Ms. Patty chimes in, “This is our 6M room and the babies are anywhere from four months to eight months old, depending on their age and the number of children in the class. We try to limit this room to six babies and keep them on a flexible schedule. “ “Flexible schedule?” Anita asks. “I know it sounds contradictory, but we work hard to have consistency each day. However, if a baby seems hungry before lunch, we will give him a snack to tide him over. If someone seems overly sleepy before nap time, we may try to put everyone down for an early nap. I think you’ll find it will help you when you pick Sam up and get him home.” Ms. Patty motions for Peter and Anita to move forward. “Okay, that makes a little more sense,” Anita comments as they move into the next room. “Let me introduce you to Ms. Dakota. She’s in charge of the crawlers. Ms. Tammy helps her.”

It was easy to see where they got the name for the room. Two teachers were watching seven children, all around nine months old. “Things get busy in this room.” Ms. Dakota tells the couple. “Emma here is cutting a tooth.” They watch Emma crawl across the floor, push a large ball out of the way, and pick up a red plastic block. As she puts the block in her mouth, Ms. Tammy hurries over to swap the block for an iced teething ring. “We are constantly watching what she is putting in her mouth. We wipe our toys down several times a day and disinfect them every night. We try to get the children to use their own teething rings when we know teeth are coming in.” Ms. Tammy turns back to Emma. “Children stay in this room until they begin to walk, which is usually from 8 months to around 13 months. Of course, not everyone follows this time frame as they begin to develop, so you might find an older or younger child in here occasionally. Once the children start walking, we do move them up to the older room to avoid crushed fingers.” Ms. Patty ushers them into the next area. “This is where Sam will be when you bring him here in two months,” Ms. Patty whispers. Anita and Peter enter a darkened room where a woman is rocking a sleeping infant. Two other babies are asleep in their cribs. “Ms. Linda loves to rock babies.”

 

Ms. Linda looks up and smiles at the Williams. Anita notices the little boy in Ms. Linda’s arms. Ms. Patty adds, “Patrick’s mom wanted him to use a pacifier, but Patrick has discovered how tasty his thumb is, so I think she’s given up that idea.” Ms. Linda whispers, “We tried, but he just spit that passie out of his mouth.” “As you know, these babies sleep a lot. I mentioned earlier that we try to get them on a flexible schedule, but today is an unusual day in that they are all napping at the same time.” Ms. Patty continues to whisper and then waves to Ms. Linda as she escorts the Williams out of the room. “I thought we might be able to talk a little easier out here in the hall. Do you have any questions about the infant room?” Anita pulls out a list of questions she and Peter had come up with ahead of time, and Ms. Patty is very thorough in answering them. As the three finish their discussion, Ms. Patty mentions there is another room to view. She takes them down the hall to the 1 year old room. One of the teachers is getting a child out of the high chair as five other children are busy playing. The other teacher picks up a cup off the floor and places it on the tray of a child still sitting in a high chair. The little boy takes the cup and throws if off to the side of the chair.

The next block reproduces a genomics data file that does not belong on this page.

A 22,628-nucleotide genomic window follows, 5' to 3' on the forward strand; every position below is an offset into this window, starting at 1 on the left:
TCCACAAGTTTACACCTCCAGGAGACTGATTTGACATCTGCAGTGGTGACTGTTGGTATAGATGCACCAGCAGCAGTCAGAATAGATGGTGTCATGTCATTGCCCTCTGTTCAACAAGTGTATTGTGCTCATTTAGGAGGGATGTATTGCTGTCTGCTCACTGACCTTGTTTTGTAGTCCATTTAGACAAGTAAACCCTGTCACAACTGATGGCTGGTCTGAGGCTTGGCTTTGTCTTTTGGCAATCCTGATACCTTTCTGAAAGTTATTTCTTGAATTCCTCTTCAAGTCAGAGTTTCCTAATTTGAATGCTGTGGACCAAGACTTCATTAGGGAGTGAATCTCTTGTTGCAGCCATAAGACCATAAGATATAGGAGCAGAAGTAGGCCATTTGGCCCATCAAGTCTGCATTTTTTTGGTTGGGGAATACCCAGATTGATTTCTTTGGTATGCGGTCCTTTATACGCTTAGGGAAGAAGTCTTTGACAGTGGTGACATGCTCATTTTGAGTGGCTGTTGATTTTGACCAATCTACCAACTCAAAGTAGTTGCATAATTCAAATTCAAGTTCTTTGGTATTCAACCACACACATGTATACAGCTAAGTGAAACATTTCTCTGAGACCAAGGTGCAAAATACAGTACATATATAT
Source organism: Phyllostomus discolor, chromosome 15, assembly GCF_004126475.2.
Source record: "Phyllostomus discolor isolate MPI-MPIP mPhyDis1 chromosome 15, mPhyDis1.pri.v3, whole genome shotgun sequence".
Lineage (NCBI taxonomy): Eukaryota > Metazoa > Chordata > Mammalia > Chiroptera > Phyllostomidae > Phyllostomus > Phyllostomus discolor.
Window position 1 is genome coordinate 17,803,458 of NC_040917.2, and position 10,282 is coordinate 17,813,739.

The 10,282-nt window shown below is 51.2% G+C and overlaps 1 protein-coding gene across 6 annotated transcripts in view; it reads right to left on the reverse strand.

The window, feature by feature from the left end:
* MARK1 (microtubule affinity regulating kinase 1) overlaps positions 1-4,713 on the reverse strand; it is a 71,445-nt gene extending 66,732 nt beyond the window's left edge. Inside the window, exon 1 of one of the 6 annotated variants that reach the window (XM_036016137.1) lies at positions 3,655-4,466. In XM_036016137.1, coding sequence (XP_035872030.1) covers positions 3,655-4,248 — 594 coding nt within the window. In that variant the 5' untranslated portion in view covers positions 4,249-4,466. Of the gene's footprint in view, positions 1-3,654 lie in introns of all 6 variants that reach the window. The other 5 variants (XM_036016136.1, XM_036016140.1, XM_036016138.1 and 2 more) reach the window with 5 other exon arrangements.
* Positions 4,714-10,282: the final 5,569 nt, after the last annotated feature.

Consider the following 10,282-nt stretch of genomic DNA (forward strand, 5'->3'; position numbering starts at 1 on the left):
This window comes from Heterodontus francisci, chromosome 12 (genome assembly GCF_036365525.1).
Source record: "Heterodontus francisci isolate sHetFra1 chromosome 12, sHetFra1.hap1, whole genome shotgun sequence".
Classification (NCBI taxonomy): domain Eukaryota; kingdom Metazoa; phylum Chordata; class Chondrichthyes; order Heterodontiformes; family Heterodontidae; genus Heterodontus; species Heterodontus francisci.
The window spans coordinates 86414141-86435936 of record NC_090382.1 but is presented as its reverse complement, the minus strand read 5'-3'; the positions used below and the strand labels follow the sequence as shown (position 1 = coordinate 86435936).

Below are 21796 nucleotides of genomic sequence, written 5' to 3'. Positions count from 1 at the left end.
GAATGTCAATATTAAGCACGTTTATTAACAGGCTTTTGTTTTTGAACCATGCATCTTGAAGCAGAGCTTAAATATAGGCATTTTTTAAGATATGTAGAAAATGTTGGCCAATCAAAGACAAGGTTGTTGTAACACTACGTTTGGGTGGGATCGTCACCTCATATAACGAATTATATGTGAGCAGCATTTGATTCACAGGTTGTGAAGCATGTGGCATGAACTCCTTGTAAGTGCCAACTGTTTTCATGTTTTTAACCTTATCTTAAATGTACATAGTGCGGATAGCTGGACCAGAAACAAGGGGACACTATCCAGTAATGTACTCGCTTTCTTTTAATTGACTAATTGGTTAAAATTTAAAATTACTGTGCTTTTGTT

“This is the fourth time I’ve picked up Andrew’s cup,” the teacher says to her partner, “he’s getting more consistent in his aim.” Her teaching partner laughs and looks at the Williams. “There’s never a dull moment in here,” she says to the couple. The Williams stay another 20 minutes, asking a few more questions and looking in on the preschool classrooms. They shake Ms. Patty’s hand. “We would love to have Sam join us here at Ms. Patty’s Preschool. When do you think you will make your decision?” she asks. “We have one more place to look at, but we really like your center,” Anita answers. “Is it okay if we let you know on Friday?” “That’s two days from now—that should be fine,” Ms. Patty responds. “I have another couple coming then to take a tour as well.” “We will let you know shortly,” Peter says, as he and Anita head out the door. “Thank you so much for everything.” “This is my top choice,” Anita tells Peter as they walk to the car. “I love the staff and how much they seem to really care about the children.”